Montenegro: Wild beauty V. – Budva, the Capital of Tourism
We set out for this town with a rich history from our base in Tivat. The journey to Budva, highly admired by tourists, took us around 45 minutes. Meanwhile, as we traveled across local greenery, we opened our guide and we were immediately impressed by two things – first, the history of town’s settlement is more than 4600 old; second, the town had been from its earliest history until modern days ruled by Greeks, Romans, Venetians, Ottomans, French and last but not least Austrians. Every of these nations left significant historical trace.. Interesting was also the arrival of Arabs who in 831 A.D. not only stopped the growth of this town, but also they partly destroyed it and looted it. Despite these dark times, Budva had been restored and today it is one and of the most popular, and also most expensive, summer resorts of Montenegro.
After the arrival at the place we were amazed by the beauty of Lovčen and Paštroviči mountains surrounding, or rather protecting the town from an influence of the inner part of land. We started getting feeling that we are not in Montenegro, but rather somewhere in Italy. Everything was new and shiny. Roads and pavements were well maintained and lined with palms and flowers. Lively construction indicates positive development of the town that still continues. The best part of the town, at least for us, were amazing beaches with small red stones. One of them was surprisingly for us called the Slovak beach. It is no wonder, because you can hear Slovaks all-around the town.
The Old and the Modern
The old and picturesque part of Budva is surrounded by beaches. This part of the town you can find on a small spit of land that was “embraced” by a massive fortification. Close to this wall is located a huge Avala complex consisting of small hotel/restaurant town. Small companies were designed in original style – i.e. in a shape of a pirate ship, other looked like from some other world unmatchable by rest of the restaurants on the promenade. Most of these buildings during nighttime changed to disco paradise.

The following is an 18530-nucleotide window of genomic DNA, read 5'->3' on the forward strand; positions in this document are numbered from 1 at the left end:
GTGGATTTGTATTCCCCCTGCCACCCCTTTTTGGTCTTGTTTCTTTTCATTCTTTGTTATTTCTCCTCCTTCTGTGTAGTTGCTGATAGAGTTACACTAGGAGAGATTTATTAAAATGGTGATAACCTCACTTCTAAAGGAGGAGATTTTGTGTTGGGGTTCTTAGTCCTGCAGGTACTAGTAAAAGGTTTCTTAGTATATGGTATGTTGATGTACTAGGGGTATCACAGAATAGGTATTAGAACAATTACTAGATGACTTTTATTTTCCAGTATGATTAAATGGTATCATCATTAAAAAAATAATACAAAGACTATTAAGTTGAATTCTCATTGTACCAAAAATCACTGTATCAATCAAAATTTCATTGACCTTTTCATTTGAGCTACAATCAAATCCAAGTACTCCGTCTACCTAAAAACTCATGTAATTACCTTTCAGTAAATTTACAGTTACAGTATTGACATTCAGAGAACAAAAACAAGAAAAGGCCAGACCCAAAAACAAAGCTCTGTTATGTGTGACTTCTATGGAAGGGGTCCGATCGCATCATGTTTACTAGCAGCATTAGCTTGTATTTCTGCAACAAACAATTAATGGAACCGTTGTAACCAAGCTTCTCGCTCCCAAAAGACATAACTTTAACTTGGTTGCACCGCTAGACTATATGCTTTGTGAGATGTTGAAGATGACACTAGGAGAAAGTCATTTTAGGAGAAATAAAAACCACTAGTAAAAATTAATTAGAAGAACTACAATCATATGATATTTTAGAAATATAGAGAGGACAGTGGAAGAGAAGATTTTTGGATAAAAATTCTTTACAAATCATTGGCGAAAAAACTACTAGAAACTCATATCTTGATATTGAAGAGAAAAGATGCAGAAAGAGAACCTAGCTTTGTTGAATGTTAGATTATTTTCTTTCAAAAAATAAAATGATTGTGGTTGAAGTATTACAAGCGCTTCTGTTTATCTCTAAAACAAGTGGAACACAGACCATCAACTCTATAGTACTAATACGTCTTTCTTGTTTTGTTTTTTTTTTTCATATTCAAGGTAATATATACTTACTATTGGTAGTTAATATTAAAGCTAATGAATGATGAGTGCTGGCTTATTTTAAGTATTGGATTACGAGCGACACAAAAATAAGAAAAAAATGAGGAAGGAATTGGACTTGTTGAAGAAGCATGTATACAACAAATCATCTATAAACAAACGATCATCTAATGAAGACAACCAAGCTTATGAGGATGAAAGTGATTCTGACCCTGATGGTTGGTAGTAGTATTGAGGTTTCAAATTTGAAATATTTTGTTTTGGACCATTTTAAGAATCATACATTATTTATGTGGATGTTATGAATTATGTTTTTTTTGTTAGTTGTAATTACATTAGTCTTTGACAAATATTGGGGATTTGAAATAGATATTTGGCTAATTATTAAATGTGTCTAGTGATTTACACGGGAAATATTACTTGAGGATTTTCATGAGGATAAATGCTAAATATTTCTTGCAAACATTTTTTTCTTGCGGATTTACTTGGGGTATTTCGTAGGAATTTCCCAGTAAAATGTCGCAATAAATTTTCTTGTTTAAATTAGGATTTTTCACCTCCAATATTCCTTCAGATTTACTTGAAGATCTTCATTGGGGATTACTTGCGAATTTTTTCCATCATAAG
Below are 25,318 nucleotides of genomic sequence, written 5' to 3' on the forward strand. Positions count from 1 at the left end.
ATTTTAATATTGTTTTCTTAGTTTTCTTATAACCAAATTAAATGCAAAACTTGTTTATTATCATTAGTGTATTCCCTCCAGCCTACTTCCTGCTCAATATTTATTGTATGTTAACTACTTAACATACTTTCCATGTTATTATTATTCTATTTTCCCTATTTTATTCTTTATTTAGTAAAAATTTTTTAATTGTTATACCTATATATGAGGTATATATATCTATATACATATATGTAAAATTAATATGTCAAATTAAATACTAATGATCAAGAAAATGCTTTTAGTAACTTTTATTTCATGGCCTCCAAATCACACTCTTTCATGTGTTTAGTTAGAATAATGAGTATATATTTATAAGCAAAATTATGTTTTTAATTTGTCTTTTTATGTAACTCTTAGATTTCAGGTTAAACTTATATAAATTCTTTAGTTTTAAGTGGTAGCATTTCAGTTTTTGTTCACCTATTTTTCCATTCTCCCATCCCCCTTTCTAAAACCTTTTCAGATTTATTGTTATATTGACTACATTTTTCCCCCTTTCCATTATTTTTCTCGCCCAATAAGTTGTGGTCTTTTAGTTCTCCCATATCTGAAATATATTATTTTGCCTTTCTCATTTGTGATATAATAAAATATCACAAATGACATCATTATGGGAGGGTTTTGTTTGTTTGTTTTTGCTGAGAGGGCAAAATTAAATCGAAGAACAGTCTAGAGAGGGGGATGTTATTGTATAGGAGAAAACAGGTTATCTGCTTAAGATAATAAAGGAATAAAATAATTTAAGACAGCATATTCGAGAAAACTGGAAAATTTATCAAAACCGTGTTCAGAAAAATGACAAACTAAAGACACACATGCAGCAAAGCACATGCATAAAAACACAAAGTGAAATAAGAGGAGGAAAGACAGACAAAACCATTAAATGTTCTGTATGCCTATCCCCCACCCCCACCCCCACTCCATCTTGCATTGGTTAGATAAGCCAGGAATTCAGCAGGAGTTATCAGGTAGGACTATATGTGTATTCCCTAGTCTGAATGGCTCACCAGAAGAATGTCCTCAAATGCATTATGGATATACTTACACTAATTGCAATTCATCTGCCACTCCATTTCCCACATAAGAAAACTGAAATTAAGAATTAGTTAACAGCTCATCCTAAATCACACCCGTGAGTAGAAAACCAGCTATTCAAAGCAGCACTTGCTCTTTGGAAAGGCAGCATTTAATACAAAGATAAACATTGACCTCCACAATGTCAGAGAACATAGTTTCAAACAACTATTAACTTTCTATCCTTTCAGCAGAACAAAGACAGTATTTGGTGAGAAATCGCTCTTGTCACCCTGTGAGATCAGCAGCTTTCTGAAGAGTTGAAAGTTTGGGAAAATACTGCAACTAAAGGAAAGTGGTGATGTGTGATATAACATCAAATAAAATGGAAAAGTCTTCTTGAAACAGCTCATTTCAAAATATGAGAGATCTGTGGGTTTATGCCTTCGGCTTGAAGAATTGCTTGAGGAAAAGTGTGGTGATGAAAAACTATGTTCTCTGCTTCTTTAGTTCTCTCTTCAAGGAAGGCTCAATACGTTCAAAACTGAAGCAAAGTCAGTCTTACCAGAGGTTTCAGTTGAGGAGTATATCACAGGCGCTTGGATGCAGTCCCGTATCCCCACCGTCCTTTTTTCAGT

Žiaľ, to čo sme videli my, bol už dôsledok novovýstavby, nakoľko v nedávnej minulosti mesto resp. jeho pobrežie zasiahlo silné a ničivé zemetrasenie. Mnohé hotely či obytné bloky museli byť zrovnané zo zemou. Ani staré mesto sa nevyhlo tomuto neblahému prírodnému javu. Čo sa dalo zachrániť, to čiernohorský obyvatelia zachránili, čo nie, to padlo za obeť ťažkým mechanizmom. Predsa len tu zostalo pár hodnotných pamiatok. Medzi inými sú to opevnenie pochádzajúce z čias benátskeho panstva, mestské vstupné brány, Katedrála sv. Jána Krstiteľa, opustený kostol Panny Márie a ďalšie. Niektoré z nich sme mali možnosť obdivovať z blízka i z vnútra.
So beautiful and narrow streets only one meter wide, we haven’t seen even in Perast or in Kotore/a>, we can tell you that. Moreover, when we were walking through these streets we passed several narrow gates behind which we were minibeaches running into the sea, which untiringly washed town’s ancient fortification. In unbelievably hot summer we appreciated high walls that provided cool shadow. When we climbed up on the fortification we had an amazng view over extra salty :- ) Adriatic Sea. We noticed approximately 800 meters from the old town emerges a small island Sveti Nikola. On the island are ruins of the church of Saint Nicolas (at least according to our paperguide). Unfortunately, we didn’t have enough time to visit the island.
With an ice cream in our hand we slowly finished our exploration of Budva. Quite vast town was clean, had well-developed services and pervasive traffic noise. The coast was stacked full with superyachts of superrich all in contrast with humble boats of locals. After our arrival at the station that looked rather as a botanical garden, we just get into our bus and moved off back to our base in Tivat. Text/photo: Oskár Mažgút
With an ice cream in our hand we slowly finished our exploration of Budva. Quite vast town was clean, had well-developed services and pervasive traffic noise. The coast was stacked full with superyachts of superrich all in contrast with humble boats of locals. After our arrival at the station that looked rather as a botanical garden, we just get into our bus and moved off back to our base in Tivat.
Text/photo: Oskár Mažgút
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